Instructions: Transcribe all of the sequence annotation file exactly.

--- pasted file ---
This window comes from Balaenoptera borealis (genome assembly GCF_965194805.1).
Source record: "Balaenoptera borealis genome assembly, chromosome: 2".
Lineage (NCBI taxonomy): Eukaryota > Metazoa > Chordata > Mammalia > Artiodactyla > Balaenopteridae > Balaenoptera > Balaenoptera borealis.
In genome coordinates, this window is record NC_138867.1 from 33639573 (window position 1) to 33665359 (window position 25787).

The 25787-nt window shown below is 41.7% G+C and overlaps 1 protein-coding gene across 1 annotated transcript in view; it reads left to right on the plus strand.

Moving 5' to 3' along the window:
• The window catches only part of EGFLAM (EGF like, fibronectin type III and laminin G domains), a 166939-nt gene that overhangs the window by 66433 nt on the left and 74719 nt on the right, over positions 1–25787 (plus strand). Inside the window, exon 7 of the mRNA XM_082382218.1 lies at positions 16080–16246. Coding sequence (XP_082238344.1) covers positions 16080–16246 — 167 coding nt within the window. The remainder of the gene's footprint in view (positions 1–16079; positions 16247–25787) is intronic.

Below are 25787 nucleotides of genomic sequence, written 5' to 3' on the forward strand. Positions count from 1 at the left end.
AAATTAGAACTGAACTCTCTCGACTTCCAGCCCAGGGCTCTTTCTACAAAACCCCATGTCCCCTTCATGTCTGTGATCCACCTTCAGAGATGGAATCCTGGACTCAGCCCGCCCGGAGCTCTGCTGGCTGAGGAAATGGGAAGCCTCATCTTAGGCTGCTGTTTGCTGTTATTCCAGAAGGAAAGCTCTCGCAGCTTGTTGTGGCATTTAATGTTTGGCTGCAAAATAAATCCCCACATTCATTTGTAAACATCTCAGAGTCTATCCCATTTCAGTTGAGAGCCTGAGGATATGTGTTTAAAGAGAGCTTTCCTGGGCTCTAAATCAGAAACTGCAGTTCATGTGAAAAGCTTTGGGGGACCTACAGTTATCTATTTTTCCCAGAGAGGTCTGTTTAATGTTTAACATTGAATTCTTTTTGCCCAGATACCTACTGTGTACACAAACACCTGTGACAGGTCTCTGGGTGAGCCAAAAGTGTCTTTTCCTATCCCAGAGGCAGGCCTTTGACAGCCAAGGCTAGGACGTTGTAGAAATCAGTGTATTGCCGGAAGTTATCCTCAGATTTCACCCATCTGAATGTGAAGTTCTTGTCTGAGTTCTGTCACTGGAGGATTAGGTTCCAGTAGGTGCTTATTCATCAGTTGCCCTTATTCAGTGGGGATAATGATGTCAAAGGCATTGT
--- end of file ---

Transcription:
This window comes from Balaenoptera borealis (genome assembly GCF_965194805.1).
Source record: "Balaenoptera borealis genome assembly, chromosome: 2".
Lineage (NCBI taxonomy): Eukaryota > Metazoa > Chordata > Mammalia > Artiodactyla > Balaenopteridae > Balaenoptera > Balaenoptera borealis.
In genome coordinates, this window is record NC_138867.1 from 33639573 (window position 1) to 33665359 (window position 25787).

The 25787-nt window shown below is 41.7% G+C and overlaps 1 protein-coding gene across 1 annotated transcript in view; it reads left to right on the plus strand.

Moving 5' to 3' along the window:
• The window catches only part of EGFLAM (EGF like, fibronectin type III and laminin G domains), a 166939-nt gene that overhangs the window by 66433 nt on the left and 74719 nt on the right, over positions 1–25787 (plus strand). Inside the window, exon 7 of the mRNA XM_082382218.1 lies at positions 16080–16246. Coding sequence (XP_082238344.1) covers positions 16080–16246 — 167 coding nt within the window. The remainder of the gene's footprint in view (positions 1–16079; positions 16247–25787) is intronic.

Below are 25787 nucleotides of genomic sequence, written 5' to 3' on the forward strand. Positions count from 1 at the left end.
AAATTAGAACTGAACTCTCTCGACTTCCAGCCCAGGGCTCTTTCTACAAAACCCCATGTCCCCTTCATGTCTGTGATCCACCTTCAGAGATGGAATCCTGGACTCAGCCCGCCCGGAGCTCTGCTGGCTGAGGAAATGGGAAGCCTCATCTTAGGCTGCTGTTTGCTGTTATTCCAGAAGGAAAGCTCTCGCAGCTTGTTGTGGCATTTAATGTTTGGCTGCAAAATAAATCCCCACATTCATTTGTAAACATCTCAGAGTCTATCCCATTTCAGTTGAGAGCCTGAGGATATGTGTTTAAAGAGAGCTTTCCTGGGCTCTAAATCAGAAACTGCAGTTCATGTGAAAAGCTTTGGGGGACCTACAGTTATCTATTTTTCCCAGAGAGGTCTGTTTAATGTTTAACATTGAATTCTTTTTGCCCAGATACCTACTGTGTACACAAACACCTGTGACAGGTCTCTGGGTGAGCCAAAAGTGTCTTTTCCTATCCCAGAGGCAGGCCTTTGACAGCCAAGGCTAGGACGTTGTAGAAATCAGTGTATTGCCGGAAGTTATCCTCAGATTTCACCCATCTGAATGTGAAGTTCTTGTCTGAGTTCTGTCACTGGAGGATTAGGTTCCAGTAGGTGCTTATTCATCAGTTGCCCTTATTCAGTGGGGATAATGATGTCAAAGGCATTGT